|کد مقاله||کد نشریه||سال انتشار||مقاله انگلیسی||ترجمه فارسی||نسخه تمام متن|
|6262353||1292351||2016||9 صفحه PDF||سفارش دهید||دانلود رایگان|
- Hyperoxic preconditioning reduces brain damage after forebrain ischemia in gerbils.
- HBO and NBO oxygen preconditioning results in similar neuroprotective results as HBA.
- HBO, HBA and NBO preconditioning induce increased oxidative stress resistance.
Ischemic preconditioning with sublethal stress triggers defensive mechanisms against ischemic brain damage; however, such manipulations are potentially dangerous and, therefore, safe stimuli have been sought. Hyperoxia preconditioning by administration of hyperbaric (HBO) or normobaric oxygen (NBO) may have neuroprotective potential. The aim of this study was to determine whether preconditioning with HBO and air (HBA) applied at 2.5 absolute pressure (ATA) or NBO preconditioning induces ischemic tolerance in the brain of gerbils subjected to 3Â min transient cerebral ischemia. Neuronal cell survival, changes in brain temperature, the generation of factors involved in neurodegeneration and basic behavior in nest building were all tested. Hyperoxic preconditioning prevented ischemia-induced neuronal cell loss, reduced the number of TUNEL positive cells in the CA1 region of the hippocampus and improved the nest building process compared to untreated ischemic animals. Preconditioning also suppressed the production of reactive oxygen species and increased Bax expression normally observed after an ischemic episode. Only HBO preconditioning inhibited ischemia-evoked increases in brain temperature. Our results show that hyperoxic preconditioning results in induction of ischemic tolerance and prevents ischemia-induced neuronal damage in the gerbil brain. Pressurized air preconditioning was as effective as HBO or NBO preconditioning in providing neuroprotection. The observed neuroprotection probably results from mild oxidative stress evoked by increased brain tissue oxidation and activation of antioxidant and antiapoptotic defenses.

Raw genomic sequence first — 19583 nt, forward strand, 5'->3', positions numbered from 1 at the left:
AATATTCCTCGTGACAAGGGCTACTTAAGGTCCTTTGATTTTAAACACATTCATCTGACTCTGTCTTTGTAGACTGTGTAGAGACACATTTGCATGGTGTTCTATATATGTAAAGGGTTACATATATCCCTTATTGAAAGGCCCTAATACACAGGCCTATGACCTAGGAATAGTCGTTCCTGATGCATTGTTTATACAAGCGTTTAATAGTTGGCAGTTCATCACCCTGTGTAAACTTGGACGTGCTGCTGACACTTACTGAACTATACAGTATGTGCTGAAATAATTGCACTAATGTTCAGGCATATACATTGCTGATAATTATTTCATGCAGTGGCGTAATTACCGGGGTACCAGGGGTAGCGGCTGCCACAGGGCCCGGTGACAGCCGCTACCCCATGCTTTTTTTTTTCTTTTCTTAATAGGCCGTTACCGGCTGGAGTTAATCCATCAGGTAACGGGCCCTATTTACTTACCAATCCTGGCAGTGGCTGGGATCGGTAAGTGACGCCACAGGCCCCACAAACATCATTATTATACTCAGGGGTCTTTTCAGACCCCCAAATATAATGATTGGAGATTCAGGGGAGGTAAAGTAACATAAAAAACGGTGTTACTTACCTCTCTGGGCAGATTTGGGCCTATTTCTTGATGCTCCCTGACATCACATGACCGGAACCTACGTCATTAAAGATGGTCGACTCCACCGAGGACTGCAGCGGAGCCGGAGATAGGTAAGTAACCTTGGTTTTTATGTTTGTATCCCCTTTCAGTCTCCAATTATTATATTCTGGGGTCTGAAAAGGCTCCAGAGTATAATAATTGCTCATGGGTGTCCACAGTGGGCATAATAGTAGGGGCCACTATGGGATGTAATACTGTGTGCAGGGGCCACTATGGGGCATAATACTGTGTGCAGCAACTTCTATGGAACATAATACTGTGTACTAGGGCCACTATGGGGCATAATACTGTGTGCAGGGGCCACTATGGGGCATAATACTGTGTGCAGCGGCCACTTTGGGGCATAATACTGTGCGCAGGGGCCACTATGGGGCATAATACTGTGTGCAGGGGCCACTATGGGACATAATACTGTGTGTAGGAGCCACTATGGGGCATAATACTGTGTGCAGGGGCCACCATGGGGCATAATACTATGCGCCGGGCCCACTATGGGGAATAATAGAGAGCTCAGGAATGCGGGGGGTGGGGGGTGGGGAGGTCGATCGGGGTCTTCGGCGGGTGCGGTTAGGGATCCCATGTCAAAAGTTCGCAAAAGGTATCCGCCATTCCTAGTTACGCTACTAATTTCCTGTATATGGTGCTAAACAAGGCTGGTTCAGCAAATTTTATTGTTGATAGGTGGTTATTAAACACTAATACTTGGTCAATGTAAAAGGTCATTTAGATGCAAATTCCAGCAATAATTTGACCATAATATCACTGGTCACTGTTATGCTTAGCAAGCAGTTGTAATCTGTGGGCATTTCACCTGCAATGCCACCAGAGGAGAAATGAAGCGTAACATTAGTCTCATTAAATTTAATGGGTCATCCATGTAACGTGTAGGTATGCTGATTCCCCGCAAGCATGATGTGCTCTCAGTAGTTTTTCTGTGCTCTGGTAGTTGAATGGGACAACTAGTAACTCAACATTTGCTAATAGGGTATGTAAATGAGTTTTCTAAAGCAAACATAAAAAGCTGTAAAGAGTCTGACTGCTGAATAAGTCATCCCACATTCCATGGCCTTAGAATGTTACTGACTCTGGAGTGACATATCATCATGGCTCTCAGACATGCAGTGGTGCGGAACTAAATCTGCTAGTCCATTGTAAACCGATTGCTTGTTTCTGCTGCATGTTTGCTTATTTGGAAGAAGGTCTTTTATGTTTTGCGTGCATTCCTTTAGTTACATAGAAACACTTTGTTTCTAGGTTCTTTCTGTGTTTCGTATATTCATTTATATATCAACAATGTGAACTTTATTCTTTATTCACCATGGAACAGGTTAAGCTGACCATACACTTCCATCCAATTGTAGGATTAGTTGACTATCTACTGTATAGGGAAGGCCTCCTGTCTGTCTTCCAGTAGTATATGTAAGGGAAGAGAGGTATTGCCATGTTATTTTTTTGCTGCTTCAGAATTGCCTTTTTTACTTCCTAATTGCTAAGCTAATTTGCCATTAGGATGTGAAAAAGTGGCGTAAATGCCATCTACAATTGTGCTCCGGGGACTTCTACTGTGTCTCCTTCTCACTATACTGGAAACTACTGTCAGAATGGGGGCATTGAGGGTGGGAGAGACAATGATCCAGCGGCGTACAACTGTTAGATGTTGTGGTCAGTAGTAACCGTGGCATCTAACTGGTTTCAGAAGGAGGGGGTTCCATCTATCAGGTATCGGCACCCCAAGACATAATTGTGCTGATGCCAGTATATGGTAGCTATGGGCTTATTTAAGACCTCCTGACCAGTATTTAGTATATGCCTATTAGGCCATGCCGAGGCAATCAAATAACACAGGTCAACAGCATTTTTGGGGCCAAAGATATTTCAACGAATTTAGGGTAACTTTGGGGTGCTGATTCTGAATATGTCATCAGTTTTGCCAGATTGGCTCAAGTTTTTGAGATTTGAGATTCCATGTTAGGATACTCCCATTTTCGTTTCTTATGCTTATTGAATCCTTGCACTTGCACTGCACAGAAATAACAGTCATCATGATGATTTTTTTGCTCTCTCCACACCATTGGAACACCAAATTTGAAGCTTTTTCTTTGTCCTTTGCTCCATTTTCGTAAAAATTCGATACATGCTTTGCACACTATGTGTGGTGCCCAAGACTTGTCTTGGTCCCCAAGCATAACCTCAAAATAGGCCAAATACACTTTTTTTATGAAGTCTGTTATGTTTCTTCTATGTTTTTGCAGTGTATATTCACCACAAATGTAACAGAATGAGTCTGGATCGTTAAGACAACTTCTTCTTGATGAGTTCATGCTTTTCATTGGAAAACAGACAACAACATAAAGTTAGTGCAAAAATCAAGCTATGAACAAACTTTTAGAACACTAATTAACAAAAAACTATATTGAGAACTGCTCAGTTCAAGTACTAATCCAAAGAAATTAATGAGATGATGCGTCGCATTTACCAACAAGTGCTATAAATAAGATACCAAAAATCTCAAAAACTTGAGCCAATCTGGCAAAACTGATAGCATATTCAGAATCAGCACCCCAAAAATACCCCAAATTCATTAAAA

Journal: Brain Research - Volume 1648, Part A, 1 October 2016, Pages 257-265